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Financial Times: BP and Rosneft sign $700m Sakhalin deal

By Ed Crooks, Energy Editor: Published: November 22 2006 20:47 | Last updated: November 22 2006 20:47

BP has agreed a deal with Rosneft, Russia’s biggest oil company, to expand their joint venture that is exploring off Sakhalin Island in the far east of the country.

The two companies planned to invest $700m (£366m) in the area, they said in a statement.

BP, which bought a $1bn stake in Rosneft when it floated in London earlier this year, is paying for the exploration activity, including the planned drilling of six wells.

The UK oil group will recoup its investment from the joint venture once it begins production.

Two licence blocks totalling about 21,000 square kilometres in area have been put into the joint venture, which is owned 49 per cent by BP and 51 per cent by Rosneft.

So far, BP’s investment in the Sakhalin region has been modest.

It has drilled four wells, for a cost that has been estimated at about $200m.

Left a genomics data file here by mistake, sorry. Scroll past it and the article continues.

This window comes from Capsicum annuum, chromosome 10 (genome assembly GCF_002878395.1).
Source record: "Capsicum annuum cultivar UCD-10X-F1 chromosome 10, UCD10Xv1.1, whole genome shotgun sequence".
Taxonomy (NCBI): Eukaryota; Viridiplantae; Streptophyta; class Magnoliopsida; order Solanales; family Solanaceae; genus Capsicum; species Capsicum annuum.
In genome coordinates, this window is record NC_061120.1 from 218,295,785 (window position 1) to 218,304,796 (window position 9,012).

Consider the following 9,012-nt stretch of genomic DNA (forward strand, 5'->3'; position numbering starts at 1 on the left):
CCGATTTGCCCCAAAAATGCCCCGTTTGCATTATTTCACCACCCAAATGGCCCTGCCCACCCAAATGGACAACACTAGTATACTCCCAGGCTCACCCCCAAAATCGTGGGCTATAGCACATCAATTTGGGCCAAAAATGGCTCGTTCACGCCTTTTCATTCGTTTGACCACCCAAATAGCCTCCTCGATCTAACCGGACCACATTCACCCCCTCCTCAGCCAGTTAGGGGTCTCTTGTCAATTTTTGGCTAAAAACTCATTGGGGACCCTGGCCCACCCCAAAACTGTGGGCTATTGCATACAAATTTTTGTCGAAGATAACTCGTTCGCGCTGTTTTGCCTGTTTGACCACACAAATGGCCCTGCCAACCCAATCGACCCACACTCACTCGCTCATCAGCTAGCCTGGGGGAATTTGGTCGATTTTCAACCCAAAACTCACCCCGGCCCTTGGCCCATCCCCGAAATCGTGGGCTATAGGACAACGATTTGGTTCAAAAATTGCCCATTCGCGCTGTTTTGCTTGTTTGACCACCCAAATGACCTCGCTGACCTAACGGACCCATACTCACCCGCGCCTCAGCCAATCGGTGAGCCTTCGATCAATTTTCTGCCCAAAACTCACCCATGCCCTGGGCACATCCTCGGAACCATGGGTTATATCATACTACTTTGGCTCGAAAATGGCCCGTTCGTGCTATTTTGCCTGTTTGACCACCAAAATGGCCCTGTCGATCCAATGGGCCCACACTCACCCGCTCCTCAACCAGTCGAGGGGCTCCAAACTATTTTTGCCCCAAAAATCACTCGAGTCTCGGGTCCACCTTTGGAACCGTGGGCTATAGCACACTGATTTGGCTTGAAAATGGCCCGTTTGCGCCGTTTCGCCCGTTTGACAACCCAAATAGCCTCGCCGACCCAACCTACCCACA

The area to be explored is to the north and east of the island, in water that is not particularly deep but ices up during the winter.

Lord Browne, BP’s chief executive, and Sergey Bogdanchikov, Rosneft’s president, signed a joint statement describing the agreement as “the major step in the ongoing cooperation of our companies [in] offshore Sakhalin”.

Recent moves by Russian authorities and companies – in particular the objections raised against Royal Dutch Shell’s Sakhalin-2 project – have suggested that the political climate is becoming increasingly hostile to international oil companies operating in the country.

BP’s agreement is another indication, however, that some deals can still be done.

Last week TNK-BP, BP’s 50 per cent-owned Russian joint venture, announced an agreement with Gazprom, the gas monopoly in which the Russian government has a controlling stake. The agreement is to process “associated gas”, produced as a by-product of oil extraction.

Also on Wednesday, Lord Browne met Alexei Miller, Gazprom’s chief executive, in Moscow.

In a statement after the meeting, Gazprom said: “The companies discussed the prospects of realising big joint projects and co-operation in trading liquefied natural gas.”

BP would not give any further details of the discussions but suggested no noteworthy moves were imminent.

In September it signed a small deal to supply LNG to Gazprom, which the Russian company then sells in the US. Shares in BP fell 7p to 578p.

Copyright The Financial Times Limited 2006

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